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Looking Into The Minds Mirror: Quincy Woman has Decades of Experience in the Science of Handwriting Analysis

Doris Kelle can tell quite a bit from a person's handwriting.

Just by looking at someone's signature, for instance, Kelle can tell "if they're lying, if they have a good outlook on their future life, if they can be trusted," she said.

She says she can tell if someone's not feeling well by noting wobbly lines in his or her writing, or if a person has a troubled life by looking at whether they dot i's and cross t's.

"Criminals write every which way, and they forget to dot i's and cross t's," Kelle said.

"Handwriting is a mirror of your mind at the time you're writing," she said. "As you change and as you have things happen to you, it changes your writing. You really don't realize what a thermostat it is for you."

Kelle, a resident of Good Samaritan Home in Quincy, has been a handwriting analyst for years and has helped law enforcement with criminal cases. But she mostly enjoys handwriting analysis to help people get a better understanding of themselves and make improvements in their writing and as a result, their lives.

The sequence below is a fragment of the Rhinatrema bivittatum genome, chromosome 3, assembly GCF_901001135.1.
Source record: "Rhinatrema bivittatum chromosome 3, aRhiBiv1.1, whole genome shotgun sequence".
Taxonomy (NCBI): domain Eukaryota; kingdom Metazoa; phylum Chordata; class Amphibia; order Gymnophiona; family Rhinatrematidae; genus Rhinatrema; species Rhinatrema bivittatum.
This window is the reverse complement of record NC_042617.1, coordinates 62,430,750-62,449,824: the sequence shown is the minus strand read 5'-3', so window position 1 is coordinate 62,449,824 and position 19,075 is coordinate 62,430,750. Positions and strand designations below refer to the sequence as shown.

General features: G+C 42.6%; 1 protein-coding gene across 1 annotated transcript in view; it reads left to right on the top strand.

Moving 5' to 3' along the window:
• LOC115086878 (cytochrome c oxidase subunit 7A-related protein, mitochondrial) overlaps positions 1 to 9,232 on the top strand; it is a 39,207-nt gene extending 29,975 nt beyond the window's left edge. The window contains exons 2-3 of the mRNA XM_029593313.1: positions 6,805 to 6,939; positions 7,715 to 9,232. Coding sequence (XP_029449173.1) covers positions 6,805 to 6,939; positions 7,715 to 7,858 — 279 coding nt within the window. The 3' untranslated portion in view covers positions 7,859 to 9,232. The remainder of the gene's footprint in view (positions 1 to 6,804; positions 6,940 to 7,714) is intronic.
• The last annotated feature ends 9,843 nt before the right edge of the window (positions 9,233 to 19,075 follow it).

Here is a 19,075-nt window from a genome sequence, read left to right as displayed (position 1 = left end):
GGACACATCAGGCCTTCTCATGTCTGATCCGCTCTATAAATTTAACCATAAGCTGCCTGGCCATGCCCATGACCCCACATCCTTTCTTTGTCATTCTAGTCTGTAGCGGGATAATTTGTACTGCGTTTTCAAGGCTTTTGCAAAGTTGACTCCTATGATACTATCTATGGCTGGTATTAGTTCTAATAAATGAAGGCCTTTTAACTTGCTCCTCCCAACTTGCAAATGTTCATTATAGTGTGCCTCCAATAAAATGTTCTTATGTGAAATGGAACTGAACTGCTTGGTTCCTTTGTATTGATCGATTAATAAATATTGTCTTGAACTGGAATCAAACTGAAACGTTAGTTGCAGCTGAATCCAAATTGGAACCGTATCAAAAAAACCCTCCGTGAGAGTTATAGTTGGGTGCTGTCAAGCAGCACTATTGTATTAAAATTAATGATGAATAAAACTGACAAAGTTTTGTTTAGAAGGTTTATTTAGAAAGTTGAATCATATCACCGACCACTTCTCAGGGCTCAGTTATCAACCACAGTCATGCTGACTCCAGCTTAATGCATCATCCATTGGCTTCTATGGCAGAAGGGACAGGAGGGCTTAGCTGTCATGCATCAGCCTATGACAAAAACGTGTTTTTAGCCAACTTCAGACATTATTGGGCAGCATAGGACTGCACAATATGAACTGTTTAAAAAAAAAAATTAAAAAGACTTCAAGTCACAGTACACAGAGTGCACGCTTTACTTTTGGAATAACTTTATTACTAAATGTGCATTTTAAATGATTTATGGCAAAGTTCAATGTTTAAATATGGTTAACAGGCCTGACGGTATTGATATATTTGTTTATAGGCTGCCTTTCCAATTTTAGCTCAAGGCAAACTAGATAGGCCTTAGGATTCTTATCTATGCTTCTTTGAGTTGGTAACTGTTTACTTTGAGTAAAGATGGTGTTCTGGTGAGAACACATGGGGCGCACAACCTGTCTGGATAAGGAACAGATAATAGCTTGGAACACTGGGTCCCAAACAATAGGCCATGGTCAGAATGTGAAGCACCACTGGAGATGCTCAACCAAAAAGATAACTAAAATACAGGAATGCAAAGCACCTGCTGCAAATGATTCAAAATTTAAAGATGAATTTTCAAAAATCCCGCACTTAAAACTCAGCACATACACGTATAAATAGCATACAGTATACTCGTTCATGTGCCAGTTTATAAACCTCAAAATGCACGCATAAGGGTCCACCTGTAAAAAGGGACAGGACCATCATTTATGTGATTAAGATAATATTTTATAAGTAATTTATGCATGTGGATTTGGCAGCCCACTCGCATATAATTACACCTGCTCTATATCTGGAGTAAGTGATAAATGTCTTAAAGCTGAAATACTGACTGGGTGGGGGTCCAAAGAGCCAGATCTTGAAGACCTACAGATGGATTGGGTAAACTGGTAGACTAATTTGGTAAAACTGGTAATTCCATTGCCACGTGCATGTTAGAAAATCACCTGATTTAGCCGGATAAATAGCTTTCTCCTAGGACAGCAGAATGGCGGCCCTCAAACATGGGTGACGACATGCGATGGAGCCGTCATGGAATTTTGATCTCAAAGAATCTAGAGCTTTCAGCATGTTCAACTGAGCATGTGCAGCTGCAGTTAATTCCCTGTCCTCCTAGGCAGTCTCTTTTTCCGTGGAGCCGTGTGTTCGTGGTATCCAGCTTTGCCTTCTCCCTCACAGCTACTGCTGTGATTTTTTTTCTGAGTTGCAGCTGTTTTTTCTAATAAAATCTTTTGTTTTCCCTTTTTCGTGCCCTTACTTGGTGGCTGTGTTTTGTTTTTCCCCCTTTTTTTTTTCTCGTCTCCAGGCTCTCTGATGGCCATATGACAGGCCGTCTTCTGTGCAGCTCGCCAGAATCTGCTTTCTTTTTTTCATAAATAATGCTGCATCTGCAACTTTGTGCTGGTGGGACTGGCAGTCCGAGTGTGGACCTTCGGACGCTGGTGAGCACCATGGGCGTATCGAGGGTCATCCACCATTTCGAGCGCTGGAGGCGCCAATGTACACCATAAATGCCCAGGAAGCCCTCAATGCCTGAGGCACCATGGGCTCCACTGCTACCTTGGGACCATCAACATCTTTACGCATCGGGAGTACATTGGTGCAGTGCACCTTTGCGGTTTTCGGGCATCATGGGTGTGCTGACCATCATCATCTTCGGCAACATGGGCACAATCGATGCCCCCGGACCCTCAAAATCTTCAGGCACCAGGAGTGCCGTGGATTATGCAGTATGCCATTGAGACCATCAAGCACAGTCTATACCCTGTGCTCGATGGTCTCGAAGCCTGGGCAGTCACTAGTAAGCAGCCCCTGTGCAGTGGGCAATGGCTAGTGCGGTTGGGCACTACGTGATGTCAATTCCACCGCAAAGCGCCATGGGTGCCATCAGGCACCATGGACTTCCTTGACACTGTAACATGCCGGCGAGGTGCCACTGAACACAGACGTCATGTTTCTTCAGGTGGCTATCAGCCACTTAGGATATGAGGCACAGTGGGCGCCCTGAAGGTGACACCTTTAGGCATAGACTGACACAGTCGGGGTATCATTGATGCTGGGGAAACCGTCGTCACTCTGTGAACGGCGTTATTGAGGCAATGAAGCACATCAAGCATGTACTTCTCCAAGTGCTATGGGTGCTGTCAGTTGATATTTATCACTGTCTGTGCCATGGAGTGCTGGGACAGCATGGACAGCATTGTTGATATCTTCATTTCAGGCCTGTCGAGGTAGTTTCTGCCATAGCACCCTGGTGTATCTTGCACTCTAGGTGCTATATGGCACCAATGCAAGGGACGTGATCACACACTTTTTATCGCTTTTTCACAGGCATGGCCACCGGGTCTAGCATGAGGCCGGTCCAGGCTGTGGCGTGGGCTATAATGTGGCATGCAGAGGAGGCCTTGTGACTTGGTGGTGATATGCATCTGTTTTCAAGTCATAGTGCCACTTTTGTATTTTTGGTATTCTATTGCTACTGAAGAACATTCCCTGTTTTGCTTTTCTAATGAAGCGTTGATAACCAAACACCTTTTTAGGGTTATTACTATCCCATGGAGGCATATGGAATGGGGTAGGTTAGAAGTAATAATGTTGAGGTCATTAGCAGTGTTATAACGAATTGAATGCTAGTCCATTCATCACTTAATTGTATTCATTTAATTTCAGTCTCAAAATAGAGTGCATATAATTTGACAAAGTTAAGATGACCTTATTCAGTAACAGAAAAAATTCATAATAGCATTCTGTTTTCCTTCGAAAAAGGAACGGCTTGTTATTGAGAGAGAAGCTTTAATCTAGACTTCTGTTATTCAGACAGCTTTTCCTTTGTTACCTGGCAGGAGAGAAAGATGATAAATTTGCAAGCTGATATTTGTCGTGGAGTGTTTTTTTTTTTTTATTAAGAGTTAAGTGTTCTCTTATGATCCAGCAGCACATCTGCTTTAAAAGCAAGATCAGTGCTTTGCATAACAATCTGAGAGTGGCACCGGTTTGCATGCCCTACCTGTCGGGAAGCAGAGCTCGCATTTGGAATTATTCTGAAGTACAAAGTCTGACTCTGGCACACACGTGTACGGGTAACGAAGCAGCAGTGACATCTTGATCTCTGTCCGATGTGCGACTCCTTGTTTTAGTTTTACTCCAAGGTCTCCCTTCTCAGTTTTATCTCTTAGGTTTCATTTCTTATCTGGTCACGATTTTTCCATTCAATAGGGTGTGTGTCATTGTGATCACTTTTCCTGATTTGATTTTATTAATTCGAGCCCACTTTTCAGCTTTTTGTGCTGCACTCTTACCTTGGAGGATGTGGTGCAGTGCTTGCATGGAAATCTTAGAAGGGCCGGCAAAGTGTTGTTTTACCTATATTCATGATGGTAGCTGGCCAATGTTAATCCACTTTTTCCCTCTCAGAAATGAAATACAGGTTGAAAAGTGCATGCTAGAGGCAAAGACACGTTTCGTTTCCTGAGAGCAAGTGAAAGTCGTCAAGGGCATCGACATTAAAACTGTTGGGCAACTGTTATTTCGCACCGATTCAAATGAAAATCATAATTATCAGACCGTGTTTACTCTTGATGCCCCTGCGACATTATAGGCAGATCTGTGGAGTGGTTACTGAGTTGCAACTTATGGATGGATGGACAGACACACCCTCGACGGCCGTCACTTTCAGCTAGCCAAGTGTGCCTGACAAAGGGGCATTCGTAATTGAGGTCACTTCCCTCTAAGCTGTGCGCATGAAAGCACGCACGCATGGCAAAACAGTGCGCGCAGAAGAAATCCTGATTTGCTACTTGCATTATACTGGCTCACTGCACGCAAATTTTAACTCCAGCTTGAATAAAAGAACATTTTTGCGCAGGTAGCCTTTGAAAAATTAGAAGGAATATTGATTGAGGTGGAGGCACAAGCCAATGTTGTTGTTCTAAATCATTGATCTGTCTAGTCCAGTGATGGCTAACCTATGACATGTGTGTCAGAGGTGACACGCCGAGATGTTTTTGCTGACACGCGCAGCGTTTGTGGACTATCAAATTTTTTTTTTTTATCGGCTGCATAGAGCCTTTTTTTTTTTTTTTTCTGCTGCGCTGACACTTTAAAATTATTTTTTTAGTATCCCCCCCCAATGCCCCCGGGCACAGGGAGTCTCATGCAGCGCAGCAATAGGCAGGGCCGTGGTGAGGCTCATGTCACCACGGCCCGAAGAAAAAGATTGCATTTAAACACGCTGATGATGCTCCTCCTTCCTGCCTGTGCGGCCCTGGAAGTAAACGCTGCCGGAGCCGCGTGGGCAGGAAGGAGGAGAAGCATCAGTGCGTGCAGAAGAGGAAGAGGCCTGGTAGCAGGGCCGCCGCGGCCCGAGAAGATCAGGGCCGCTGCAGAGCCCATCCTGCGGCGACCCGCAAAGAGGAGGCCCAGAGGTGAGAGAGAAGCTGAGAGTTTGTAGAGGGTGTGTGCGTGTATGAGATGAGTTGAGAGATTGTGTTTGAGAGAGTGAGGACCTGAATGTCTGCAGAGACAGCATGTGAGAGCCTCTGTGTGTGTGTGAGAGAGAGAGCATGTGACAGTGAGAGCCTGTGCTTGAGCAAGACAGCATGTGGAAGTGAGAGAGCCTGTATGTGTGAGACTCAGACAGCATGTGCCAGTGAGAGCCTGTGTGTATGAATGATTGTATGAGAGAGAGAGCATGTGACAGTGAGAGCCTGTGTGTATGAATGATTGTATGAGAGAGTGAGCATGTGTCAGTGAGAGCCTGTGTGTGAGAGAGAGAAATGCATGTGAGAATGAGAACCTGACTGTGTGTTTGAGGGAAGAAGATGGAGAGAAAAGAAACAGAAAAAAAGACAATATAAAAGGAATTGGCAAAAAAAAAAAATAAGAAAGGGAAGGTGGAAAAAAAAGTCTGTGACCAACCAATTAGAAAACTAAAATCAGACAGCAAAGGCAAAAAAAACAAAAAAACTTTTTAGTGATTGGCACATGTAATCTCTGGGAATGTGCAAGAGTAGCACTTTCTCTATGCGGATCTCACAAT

"Sometimes they learn, 'I shouldn't act this way,' and some of them become better people. They learn to correct some of their bad habits," Kelle said. "You can change yourself, but you have to work hard at it."

Kelle has lived most of her life in Quincy and has been a resident of Good Samaritan Home for about a year. She wouldn't tell a recent visitor how old she is, but handwriting analysis has been a part of her life for decades.

She became interested in it when she attended a lecture and then began studying in earnest.

"It intrigued me. It just wrapped its fingers around me. I just wanted to do it," she said.

"This is a science. This is not voodoo. I'm not a witch. I'm not a fortune teller. It is used in the law, and it is used in the government."

At one time, Kelle worked for the state in rehabilitation, and her supervisor would bring her samples of writing.

"If I would see something detrimental, I would tell him," she said. "He would laugh at me, but then he would come back and say I was right."

She remembers looking at one person's handwriting and noticing a creative flair, and she told her boss he should encourage that creativity. Her analysis was on target, because her boss then revealed a drawing the person had done.

At Good Samaritan, some of the staff, residents and visitors ask Kelle to analyze their writing. She's happy to do it, but insists they write in front of her so she knows it's their handwriting. She won't analyze anyone's handwriting without permission.

"I only use it for assistance and for good," she said. "I'm honest. There are some (handwriting analysts) that are dishonest and some that take up the study maliciously."

She says a good handwriting analyst should be inquisitive, careful and conscious of the other person's feelings. The person also should have an analytical mind, a good heart and good eyes.

But the most important characteristic of a good handwriting analyst, Kelle says, is "a love for your fellow man."

Contact Staff Writer Kelly Wilson

at kwilson@whig.com or (217) 221-3391

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